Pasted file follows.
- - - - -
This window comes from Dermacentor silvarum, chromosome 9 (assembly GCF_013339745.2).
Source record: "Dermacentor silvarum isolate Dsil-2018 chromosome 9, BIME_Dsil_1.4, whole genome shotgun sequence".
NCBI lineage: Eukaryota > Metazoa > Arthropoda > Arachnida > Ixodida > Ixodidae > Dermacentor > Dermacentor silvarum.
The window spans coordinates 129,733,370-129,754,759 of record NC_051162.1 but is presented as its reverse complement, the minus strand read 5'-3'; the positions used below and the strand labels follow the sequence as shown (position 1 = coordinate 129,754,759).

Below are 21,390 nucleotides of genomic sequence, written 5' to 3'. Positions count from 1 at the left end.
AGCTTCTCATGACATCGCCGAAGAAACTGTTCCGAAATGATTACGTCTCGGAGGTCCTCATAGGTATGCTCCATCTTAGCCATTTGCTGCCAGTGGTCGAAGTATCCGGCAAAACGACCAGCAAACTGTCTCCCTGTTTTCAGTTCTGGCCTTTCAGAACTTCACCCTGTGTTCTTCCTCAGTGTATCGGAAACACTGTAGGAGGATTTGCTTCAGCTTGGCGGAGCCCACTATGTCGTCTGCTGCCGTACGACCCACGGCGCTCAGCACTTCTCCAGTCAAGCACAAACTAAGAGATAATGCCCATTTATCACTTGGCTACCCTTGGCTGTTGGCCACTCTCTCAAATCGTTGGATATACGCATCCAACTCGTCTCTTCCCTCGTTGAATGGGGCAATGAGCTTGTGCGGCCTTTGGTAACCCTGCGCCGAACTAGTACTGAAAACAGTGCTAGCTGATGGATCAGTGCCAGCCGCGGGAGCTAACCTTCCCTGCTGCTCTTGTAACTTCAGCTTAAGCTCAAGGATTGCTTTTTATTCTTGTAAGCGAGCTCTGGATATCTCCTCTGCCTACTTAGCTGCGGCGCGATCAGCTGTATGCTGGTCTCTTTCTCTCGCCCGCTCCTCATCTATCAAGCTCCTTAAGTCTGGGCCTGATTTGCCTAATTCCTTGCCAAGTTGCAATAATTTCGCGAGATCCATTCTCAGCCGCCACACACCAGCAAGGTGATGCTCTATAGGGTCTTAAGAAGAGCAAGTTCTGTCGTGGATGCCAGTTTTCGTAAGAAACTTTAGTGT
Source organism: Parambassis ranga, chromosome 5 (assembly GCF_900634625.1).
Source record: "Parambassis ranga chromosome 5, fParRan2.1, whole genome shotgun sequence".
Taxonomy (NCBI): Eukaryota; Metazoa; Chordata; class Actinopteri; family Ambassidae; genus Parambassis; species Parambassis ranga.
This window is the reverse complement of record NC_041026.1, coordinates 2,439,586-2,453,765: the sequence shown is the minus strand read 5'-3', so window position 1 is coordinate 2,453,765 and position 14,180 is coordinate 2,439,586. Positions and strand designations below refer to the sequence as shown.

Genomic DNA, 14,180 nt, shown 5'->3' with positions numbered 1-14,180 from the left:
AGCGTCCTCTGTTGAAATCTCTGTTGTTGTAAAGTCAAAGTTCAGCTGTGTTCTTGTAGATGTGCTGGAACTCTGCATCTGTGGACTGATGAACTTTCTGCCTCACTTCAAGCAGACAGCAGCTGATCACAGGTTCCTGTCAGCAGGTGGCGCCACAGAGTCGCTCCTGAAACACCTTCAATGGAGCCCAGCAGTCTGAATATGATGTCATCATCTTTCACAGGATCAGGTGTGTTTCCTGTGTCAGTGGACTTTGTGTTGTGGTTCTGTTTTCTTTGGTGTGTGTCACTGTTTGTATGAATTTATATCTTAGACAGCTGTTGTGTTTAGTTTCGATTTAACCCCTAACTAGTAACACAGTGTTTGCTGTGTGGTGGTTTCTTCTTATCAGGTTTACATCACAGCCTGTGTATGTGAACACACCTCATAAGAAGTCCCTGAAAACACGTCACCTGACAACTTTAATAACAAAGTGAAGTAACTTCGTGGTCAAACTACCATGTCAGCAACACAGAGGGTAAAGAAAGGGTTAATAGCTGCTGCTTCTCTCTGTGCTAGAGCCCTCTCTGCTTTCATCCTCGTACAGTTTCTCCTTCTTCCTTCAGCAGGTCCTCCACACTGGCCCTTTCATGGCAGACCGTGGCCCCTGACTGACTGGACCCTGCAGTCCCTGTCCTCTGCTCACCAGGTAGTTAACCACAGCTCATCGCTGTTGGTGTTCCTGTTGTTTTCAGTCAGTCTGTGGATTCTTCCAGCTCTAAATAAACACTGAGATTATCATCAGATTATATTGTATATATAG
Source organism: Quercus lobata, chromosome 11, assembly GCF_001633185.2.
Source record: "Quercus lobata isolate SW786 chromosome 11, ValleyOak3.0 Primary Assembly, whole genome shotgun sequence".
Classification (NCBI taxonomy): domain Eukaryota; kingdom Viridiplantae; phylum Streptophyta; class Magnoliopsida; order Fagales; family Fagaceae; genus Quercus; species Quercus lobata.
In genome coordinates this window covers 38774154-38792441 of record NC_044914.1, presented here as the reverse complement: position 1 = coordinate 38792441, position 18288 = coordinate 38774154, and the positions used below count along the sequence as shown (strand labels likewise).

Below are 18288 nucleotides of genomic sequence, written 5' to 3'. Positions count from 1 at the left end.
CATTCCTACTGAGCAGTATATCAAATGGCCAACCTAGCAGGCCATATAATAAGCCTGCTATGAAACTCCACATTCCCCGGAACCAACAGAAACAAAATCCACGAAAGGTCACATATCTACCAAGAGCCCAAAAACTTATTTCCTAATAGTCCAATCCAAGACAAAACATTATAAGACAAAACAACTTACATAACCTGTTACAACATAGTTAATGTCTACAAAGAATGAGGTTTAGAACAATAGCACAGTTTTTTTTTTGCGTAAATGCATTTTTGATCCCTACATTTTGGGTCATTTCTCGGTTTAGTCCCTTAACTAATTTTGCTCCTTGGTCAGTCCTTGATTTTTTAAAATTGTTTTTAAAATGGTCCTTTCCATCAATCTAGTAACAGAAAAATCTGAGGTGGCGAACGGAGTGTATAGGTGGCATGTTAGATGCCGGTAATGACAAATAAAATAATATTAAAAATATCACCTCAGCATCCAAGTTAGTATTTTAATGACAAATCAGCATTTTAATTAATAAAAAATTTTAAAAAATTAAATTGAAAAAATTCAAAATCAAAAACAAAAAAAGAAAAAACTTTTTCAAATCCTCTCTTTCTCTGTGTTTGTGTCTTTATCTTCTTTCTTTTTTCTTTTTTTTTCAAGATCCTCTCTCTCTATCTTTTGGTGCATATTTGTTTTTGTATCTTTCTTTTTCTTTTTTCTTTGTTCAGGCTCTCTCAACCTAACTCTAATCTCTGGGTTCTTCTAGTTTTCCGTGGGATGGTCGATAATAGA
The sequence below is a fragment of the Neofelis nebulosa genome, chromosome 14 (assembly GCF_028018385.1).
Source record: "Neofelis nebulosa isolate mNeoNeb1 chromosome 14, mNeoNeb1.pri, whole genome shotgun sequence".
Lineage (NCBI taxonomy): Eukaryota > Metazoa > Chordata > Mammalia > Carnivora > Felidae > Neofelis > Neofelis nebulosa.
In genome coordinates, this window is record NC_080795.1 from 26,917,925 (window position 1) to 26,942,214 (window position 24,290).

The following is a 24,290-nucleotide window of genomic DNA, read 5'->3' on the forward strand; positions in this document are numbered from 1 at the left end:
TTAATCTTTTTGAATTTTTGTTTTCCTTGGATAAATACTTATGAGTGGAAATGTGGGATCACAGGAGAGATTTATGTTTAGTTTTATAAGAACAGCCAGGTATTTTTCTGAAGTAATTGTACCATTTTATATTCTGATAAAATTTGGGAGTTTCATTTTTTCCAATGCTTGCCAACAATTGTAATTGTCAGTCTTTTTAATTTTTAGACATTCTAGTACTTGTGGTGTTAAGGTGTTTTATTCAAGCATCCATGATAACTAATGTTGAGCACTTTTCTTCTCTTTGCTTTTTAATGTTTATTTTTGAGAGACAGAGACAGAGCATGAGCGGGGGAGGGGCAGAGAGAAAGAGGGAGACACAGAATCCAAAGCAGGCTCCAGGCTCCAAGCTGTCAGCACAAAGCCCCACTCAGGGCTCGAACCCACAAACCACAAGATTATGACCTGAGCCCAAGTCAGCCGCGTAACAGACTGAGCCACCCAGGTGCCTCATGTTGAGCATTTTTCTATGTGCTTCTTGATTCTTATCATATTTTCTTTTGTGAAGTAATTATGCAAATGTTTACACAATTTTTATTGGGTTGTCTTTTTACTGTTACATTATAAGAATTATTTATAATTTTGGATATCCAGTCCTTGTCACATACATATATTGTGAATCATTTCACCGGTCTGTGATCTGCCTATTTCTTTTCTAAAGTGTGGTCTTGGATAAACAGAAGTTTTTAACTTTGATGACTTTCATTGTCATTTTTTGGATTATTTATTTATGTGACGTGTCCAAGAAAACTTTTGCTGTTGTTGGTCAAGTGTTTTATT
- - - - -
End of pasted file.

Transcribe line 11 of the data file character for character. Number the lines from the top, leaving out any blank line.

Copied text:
Genomic DNA, 14,180 nt, shown 5'->3' with positions numbered 1-14,180 from the left: